There’s also an essay by Sarah Horrocks on the use of death and corpses in Kyoko Okazaki’s mangas, which is an engaging read for those familiar with Okazaki’s work. And a few works of fashion art from katie Skelly, which are nice and really left me wanting more.

This issue is a bit smaller in size. It’s the second that has saddle-stitch staple binding (unlike previous issues that were perfect bound), and is approximately thirty-pages shorter than previous issues. Is this an omen of some sort? Hopefully not. But it is worrying that the next issue comes out in May.

Spending $8 on a comic magazine may seem like an extravagance, but you genuinely get your rubles worth from Island. More so than shelling out $4 for a marvel book that’s half-filled with adverts for Agents of Shield.

*Bought at Comics & Collectibles, the best shop in Memphis.

What Comics I’ve Been Reading- April, Part One

Posted in Comics with tags , , , , , , , , , , , , , , , , , , , on 18/04/2014 by Kevin Entrekin

BlhyA5zIQAEJUj9.jpg largeI don’t get down to the comic shop as much as I’d like. Mainly because the closest one is in Memphis. Which, in terms of math, is distance plus funds plus mags costing on average about $3 to $5 equals rare visits. I mainly keep up with the goings on in trade paperbacks and similar. But when I do decide to take the advice of Tom and Donna to treat myself, I’ve always gone to Comics & Collectibles on Popular Ave. I’ve never really had a reason to go anywhere else. It has a nice atmosphere, great staff, and all the comics and trades you could want.

Recently my friend Cody and I visited C&C and this is some of new(ish) stuff I picked up:

comroyals-The Royals: Masters of War #1 and #2. Six part series. Vertigo comics. Written by Rob Williams. Art by Simon Coleby. Suggested for Mature Readers. $2.99.

It is the Royal family as you have never seen them before. Throughout history, the royal families of the world have consisted of individuals with super powers. The more pure the bloodline, the stronger the powers. Which might explain that whole inbreeding bit. But during WW2 the royals agree to not use their powers… until British Prince Henry can no longer take sitting by and intervenes. While the morale of Britain is at its highest, the young Prince has broken the treaty and all the countries of the world take notice.

This story is quite an ingenious idea, one that I am surprised no one has thought of before. Ever since Tarantino’s Inglourious Bastards, the idea of alternative history has never been quite the same. This work by Rob Williams is probably the first truly fun story to come out since the above mentioned film in any medium. Simon Coleby’s artwork is beautifully dark and has a sepia-tinge noir feel, which adds a necessary depth here. Having read the first two parts, I’m now really intrigued to see where William will take this story. Part three is now available in local comic shops as well, and this series is well worth looking into.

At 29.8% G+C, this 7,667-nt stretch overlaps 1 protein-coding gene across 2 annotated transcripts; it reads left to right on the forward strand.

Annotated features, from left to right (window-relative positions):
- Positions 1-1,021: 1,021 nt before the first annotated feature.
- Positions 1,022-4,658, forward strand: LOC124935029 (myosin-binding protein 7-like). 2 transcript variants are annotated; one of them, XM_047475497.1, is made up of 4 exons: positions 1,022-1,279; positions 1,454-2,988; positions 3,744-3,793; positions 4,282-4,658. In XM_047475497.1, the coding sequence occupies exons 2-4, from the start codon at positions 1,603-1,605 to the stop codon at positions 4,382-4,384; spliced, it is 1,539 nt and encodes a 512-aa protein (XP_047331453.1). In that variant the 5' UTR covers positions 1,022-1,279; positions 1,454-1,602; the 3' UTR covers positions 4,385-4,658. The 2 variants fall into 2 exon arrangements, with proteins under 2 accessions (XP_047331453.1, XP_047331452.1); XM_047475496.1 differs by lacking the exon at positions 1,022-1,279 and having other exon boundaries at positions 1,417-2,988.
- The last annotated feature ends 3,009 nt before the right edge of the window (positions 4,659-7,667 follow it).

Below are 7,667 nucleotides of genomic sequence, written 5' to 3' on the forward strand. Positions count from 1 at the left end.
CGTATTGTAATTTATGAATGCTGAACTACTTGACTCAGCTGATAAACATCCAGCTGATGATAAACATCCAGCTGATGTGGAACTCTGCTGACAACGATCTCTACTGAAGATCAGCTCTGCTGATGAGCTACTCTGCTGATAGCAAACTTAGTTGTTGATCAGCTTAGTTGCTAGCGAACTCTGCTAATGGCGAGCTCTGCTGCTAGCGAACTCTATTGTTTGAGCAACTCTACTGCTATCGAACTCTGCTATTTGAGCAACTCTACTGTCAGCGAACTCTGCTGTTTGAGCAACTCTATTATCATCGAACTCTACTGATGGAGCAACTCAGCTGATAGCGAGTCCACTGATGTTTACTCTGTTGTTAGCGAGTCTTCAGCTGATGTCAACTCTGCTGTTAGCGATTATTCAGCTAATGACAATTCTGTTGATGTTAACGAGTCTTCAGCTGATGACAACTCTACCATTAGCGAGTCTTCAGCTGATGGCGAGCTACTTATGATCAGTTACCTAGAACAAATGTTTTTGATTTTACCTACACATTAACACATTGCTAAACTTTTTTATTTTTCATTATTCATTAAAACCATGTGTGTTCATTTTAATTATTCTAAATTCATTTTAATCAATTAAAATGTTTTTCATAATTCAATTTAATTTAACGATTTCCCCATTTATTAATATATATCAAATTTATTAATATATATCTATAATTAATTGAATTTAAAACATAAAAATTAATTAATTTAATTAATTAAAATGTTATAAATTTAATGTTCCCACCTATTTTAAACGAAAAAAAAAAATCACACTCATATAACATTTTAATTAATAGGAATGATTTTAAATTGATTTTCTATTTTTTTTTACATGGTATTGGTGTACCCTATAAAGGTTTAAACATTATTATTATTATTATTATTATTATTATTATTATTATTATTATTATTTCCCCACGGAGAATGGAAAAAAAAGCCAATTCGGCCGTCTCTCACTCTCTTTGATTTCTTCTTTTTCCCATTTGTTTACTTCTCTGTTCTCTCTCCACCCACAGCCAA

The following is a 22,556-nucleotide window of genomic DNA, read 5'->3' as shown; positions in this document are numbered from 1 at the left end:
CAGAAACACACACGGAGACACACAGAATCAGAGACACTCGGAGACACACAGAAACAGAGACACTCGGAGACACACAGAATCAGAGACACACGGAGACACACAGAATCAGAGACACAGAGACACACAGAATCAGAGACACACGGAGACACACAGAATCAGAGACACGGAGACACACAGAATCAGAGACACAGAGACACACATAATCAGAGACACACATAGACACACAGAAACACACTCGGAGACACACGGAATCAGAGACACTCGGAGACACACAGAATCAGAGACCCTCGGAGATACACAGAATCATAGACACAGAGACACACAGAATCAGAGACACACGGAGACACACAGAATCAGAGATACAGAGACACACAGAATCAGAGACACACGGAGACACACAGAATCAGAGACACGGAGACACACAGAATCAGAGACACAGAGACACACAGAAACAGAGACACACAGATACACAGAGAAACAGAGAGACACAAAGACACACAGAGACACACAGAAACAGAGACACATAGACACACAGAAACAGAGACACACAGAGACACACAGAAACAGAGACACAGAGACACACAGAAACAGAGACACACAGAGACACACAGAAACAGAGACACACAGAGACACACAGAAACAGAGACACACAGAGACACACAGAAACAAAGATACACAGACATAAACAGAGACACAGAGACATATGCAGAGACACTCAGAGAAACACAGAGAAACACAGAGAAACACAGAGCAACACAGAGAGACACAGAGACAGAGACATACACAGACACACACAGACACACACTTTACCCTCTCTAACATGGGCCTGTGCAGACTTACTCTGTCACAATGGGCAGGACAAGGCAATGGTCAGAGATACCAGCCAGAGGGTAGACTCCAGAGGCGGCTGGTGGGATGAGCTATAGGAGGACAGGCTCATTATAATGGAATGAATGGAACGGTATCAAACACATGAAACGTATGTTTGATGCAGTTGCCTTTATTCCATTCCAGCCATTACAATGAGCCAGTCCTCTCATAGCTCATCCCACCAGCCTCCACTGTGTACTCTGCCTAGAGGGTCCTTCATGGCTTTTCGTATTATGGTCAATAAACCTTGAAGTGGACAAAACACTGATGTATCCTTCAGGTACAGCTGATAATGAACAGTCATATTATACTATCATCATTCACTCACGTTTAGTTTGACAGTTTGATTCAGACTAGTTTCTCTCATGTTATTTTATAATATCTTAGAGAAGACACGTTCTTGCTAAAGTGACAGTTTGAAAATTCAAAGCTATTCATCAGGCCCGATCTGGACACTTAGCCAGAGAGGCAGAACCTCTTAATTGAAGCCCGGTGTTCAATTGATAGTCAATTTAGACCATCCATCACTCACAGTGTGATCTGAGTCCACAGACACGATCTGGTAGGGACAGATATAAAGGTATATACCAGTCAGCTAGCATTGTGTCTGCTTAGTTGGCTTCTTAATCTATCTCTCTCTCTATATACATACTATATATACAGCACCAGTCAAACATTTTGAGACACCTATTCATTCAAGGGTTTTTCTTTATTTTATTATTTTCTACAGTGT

comempowEmpowered: Internal Medicine. Special one shot issue. Dark Horse Comics. Story by Adam Warren. Art by Brandon Graham (color) and Adam Warren (B&W). No rating- personally suggest older audience. $3.99.

Before this mag, I have never read any of the Empowered comics. I picked this up because of Brandon Graham. I have just recently become infatuated with Mr. Graham’s Gonzo graffiti-style of art and storytelling. He is one of my favorite artist working right now.

The great thing about this one-shot is you don’t really need to know anything about Empowered to enjoy the story. You get a pretty good idea about the character’s modus operandi and even get a crib sheet recap on the first page.

The mass of the story is by Graham, whose colors and art and puns are beautifully presented here. Graham is a brilliant pick for this female lead, as I believe few (male) artist represent strong women quite like him. He can pencil a voluptuous women in real-world dimensions and can make things sexy without making it demeaning to the character, which for some reason seems to be a difficulty for many. Mr. Warren’s manga-esque work here is in beautiful black and white. Together, these two make a fun and entertaining one-shot worthy of the $3.99 price tag.

I think what I come away with after reading this comic most of all is:

  1. I’m very interested in going back and looking at the Empowered trades now.
  2. I’d like to see Graham and Warren work together again.

comdoop– All-New Doop #1. Series. Marvel Comics. Written by Peter Milligan. Art by David Lafuente. Rated T+ (Personally, younger audience would be fine). $3.99.

I picked up this comic because of the Mike Allred (another favorite artist) cover. So I was a bit disappointed when I learned he actually only did the cover for this character he created years ago. The bright side though is that Allred’s wife Laura does the coloring here, which are some of the best you’ll find in a comic. Ultimately though, this first issue falls a bit flat. While it’s a standard first issue in many ways, the direction of where this story is going seems a bit aimless. It has its moments of zany fun and enjoyment, but I think it’s missing that one certain thing that really makes it interesting.